Fuerte de Buenos Aires

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Fuerte de Buenos Aires
Fuerte de Buenos Aires.jpg
Daguerreotype of the Fort of Buenos Aires
TypeMilitary fortress
AreaMonserrat, Buenos Aires
Site information
Owner Spanish Empire - until 1810
Site history
Built16th century
Battles/warsBritish invasions of the Río de la Plata

Fuerte de Buenos Aires was the main Spanish fortress of the city of Buenos Aires during the colonial period.[1]


The Fort of Buenos Aires was built by order of the governor Fernando de Zárate, being designated with the name of Real Fortaleza de Don Juan Baltasar de Austria.[2] Its construction began towards the middle of 1590s, in the land where the Government House is currently located. Originally the fortress had been raised for the defense of the city against possible incursions by pirates, was also the residence of the authorities of Buenos Aires.[3]

Among the General Staff of the Fort of Buenos Aires were the Captains Francisco Pérez de Burgos, Miguel de Riglos, Miguel Gerónimo de Esparza and his son Juan Miguel de Esparza, who had also served as Mayors of the City in various periods.[4]

During the early 17th century, no major modifications were made to the structure of the Fort of Buenos Aires, being completely modified towards the year 1708, when the colonial authorities hired the Captain engineer José Bermúdez, who endowed the fort with a fortified wall.[5] In 1725, the fort was modified again, this time by the engineer Domingo Petrarca.[6]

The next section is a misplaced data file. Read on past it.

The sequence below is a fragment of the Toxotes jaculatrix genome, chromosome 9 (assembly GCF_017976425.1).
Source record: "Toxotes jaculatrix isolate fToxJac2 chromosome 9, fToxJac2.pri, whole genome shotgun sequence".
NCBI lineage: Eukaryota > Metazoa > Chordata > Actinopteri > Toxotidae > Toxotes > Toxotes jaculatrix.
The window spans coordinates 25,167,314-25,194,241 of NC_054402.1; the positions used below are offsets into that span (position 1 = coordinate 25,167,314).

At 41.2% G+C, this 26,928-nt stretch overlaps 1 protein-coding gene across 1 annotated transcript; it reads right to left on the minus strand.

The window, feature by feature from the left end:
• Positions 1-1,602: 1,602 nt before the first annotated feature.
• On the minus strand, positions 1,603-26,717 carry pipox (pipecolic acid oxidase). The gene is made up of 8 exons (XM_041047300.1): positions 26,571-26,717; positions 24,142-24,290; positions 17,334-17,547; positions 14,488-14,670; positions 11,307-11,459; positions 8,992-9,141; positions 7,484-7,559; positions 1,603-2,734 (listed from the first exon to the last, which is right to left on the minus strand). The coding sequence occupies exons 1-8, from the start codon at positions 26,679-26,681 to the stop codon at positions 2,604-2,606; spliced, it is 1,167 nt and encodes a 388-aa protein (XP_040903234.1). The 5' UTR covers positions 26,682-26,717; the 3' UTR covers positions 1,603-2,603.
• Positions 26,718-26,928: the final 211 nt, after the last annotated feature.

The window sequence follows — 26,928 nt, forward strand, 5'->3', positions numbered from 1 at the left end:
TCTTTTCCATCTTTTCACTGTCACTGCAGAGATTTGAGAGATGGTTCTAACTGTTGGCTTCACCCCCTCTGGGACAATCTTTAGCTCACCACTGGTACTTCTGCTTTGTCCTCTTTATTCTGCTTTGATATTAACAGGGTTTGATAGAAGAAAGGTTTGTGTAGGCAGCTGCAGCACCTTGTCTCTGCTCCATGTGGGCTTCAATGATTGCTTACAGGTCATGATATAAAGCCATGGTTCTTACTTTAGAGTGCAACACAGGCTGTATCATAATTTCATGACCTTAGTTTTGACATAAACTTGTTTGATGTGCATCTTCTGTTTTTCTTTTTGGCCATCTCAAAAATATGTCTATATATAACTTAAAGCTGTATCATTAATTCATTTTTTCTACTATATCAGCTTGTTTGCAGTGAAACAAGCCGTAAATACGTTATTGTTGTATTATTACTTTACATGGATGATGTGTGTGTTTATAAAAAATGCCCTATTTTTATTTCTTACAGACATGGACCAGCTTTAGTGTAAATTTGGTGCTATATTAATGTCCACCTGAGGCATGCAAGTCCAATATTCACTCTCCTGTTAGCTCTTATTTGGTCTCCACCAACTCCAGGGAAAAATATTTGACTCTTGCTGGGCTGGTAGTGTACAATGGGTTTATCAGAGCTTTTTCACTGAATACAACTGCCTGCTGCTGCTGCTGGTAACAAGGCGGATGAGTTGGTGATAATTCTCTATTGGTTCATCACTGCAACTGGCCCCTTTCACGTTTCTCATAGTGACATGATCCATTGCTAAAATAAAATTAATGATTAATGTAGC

Towards the middle of the 18th century, the Fort of Buenos Aires continued with the renovations, carried out by the Spanish engineer of British descent, Don Juan Bartolomé Howell.[7] And later by the engineer Carlos Cabrer, who built a Chapel for the Viceroys.[8]

During the British invasions of the River Plate, the Fort of Buenos Aires, was occupied by William Beresford, who resided in the fortification until surrendering to Santiago de Liniers.[9] In 1810 the Fort of Buenos Aires, was used as the official residence of Cornelio Saavedra, president of the Primera Junta of Government.[10]

In 1826, the President Bernardino Rivadavia, made important improvements in the Buenos Aires fort, including an iron gate to replace the rudimentary wooden gate.[11]



  1. ^ Orígenes del fuerte de Buenos Aires, Enrique de Gandía
  2. ^ Tradiciones y recuerdos de Buenos Aires, Manuel Bilbao
  3. ^ Cronología artística:, Universidad de Buenos Aires. Instituto de Historia del Arte
  4. ^ Cuestion de limites inter-provinciales entre Buenos Aires, Cordoba y Santa-Fé, Aristóbulo del Valle
  5. ^ El fuerte, Buenos Aires (Argentina)
  6. ^ Catálogo del Museo Histórico Nacional, Volume 1, Museo Histórico Nacional (Argentina)
  7. ^ Enciclopedia del arte en América, Volume 1, Bibliográfica OMEBA, 1969
  8. ^ Arquitectura hispanoamericana en el Río de la Plata:, CEDODAL, Jan 1, 2006
  9. ^ Las invasiones inglesas al rió de la Plata (1806-1807), Juan Beverina
  10. ^ El presidente Saavedra y el pueblo soberano de 1810, A. Estrada, 1960
  11. ^ Buenos Aires desde setenta años atrás, 1810-1880, José Antonio Wilde